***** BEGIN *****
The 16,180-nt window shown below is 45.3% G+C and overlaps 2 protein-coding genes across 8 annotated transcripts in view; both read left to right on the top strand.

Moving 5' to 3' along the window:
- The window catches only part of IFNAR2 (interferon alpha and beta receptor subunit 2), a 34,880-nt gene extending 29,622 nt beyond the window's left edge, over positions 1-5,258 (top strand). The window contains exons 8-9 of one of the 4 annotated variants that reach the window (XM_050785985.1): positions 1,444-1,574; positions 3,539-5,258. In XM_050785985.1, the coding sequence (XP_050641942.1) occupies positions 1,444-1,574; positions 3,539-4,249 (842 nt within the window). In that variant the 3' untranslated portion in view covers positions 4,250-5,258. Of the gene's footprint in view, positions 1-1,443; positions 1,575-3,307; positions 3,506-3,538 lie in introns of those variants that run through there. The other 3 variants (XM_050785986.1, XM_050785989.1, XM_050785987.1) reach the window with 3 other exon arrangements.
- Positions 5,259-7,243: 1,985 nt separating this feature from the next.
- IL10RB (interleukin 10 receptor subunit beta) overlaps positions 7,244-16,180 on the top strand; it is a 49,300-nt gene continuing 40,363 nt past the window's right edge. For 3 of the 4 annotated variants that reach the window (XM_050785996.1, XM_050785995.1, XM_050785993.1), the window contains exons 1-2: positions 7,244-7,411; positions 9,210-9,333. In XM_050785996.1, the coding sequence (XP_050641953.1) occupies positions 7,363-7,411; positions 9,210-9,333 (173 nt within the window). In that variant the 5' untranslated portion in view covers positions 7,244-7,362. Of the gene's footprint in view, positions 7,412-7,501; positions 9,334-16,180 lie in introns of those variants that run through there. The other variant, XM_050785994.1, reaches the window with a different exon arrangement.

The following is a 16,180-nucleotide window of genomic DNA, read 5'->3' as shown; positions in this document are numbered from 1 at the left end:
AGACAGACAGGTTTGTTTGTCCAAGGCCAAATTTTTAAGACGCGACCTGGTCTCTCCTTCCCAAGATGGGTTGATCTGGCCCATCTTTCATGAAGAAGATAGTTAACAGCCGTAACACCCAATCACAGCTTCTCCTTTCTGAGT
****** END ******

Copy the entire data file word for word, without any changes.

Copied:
The 16,180-nt window shown below is 45.3% G+C and overlaps 2 protein-coding genes across 8 annotated transcripts in view; both read left to right on the top strand.

Moving 5' to 3' along the window:
- The window catches only part of IFNAR2 (interferon alpha and beta receptor subunit 2), a 34,880-nt gene extending 29,622 nt beyond the window's left edge, over positions 1-5,258 (top strand). The window contains exons 8-9 of one of the 4 annotated variants that reach the window (XM_050785985.1): positions 1,444-1,574; positions 3,539-5,258. In XM_050785985.1, the coding sequence (XP_050641942.1) occupies positions 1,444-1,574; positions 3,539-4,249 (842 nt within the window). In that variant the 3' untranslated portion in view covers positions 4,250-5,258. Of the gene's footprint in view, positions 1-1,443; positions 1,575-3,307; positions 3,506-3,538 lie in introns of those variants that run through there. The other 3 variants (XM_050785986.1, XM_050785989.1, XM_050785987.1) reach the window with 3 other exon arrangements.
- Positions 5,259-7,243: 1,985 nt separating this feature from the next.
- IL10RB (interleukin 10 receptor subunit beta) overlaps positions 7,244-16,180 on the top strand; it is a 49,300-nt gene continuing 40,363 nt past the window's right edge. For 3 of the 4 annotated variants that reach the window (XM_050785996.1, XM_050785995.1, XM_050785993.1), the window contains exons 1-2: positions 7,244-7,411; positions 9,210-9,333. In XM_050785996.1, the coding sequence (XP_050641953.1) occupies positions 7,363-7,411; positions 9,210-9,333 (173 nt within the window). In that variant the 5' untranslated portion in view covers positions 7,244-7,362. Of the gene's footprint in view, positions 7,412-7,501; positions 9,334-16,180 lie in introns of those variants that run through there. The other variant, XM_050785994.1, reaches the window with a different exon arrangement.

The following is a 16,180-nucleotide window of genomic DNA, read 5'->3' as shown; positions in this document are numbered from 1 at the left end:
AGACAGACAGGTTTGTTTGTCCAAGGCCAAATTTTTAAGACGCGACCTGGTCTCTCCTTCCCAAGATGGGTTGATCTGGCCCATCTTTCATGAAGAAGATAGTTAACAGCCGTAACACCCAATCACAGCTTCTCCTTTCTGAGT